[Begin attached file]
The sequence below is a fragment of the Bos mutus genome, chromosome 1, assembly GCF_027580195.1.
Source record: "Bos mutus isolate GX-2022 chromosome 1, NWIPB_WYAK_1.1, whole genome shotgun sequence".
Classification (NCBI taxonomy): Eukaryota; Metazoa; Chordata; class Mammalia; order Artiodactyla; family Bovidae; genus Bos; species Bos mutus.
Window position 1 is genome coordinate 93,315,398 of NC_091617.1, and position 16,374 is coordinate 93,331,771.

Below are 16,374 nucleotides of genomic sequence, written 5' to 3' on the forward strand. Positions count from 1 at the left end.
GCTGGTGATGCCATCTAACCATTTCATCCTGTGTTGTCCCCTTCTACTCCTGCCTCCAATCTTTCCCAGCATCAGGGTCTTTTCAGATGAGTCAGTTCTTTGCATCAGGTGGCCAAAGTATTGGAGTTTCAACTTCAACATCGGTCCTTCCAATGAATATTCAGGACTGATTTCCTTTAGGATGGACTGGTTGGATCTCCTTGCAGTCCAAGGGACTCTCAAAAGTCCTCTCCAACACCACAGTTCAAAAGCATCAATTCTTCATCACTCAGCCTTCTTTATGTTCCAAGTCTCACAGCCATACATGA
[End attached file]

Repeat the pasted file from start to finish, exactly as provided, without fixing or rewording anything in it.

The sequence below is a fragment of the Bos mutus genome, chromosome 1, assembly GCF_027580195.1.
Source record: "Bos mutus isolate GX-2022 chromosome 1, NWIPB_WYAK_1.1, whole genome shotgun sequence".
Classification (NCBI taxonomy): Eukaryota; Metazoa; Chordata; class Mammalia; order Artiodactyla; family Bovidae; genus Bos; species Bos mutus.
Window position 1 is genome coordinate 93,315,398 of NC_091617.1, and position 16,374 is coordinate 93,331,771.

Below are 16,374 nucleotides of genomic sequence, written 5' to 3' on the forward strand. Positions count from 1 at the left end.
GCTGGTGATGCCATCTAACCATTTCATCCTGTGTTGTCCCCTTCTACTCCTGCCTCCAATCTTTCCCAGCATCAGGGTCTTTTCAGATGAGTCAGTTCTTTGCATCAGGTGGCCAAAGTATTGGAGTTTCAACTTCAACATCGGTCCTTCCAATGAATATTCAGGACTGATTTCCTTTAGGATGGACTGGTTGGATCTCCTTGCAGTCCAAGGGACTCTCAAAAGTCCTCTCCAACACCACAGTTCAAAAGCATCAATTCTTCATCACTCAGCCTTCTTTATGTTCCAAGTCTCACAGCCATACATGA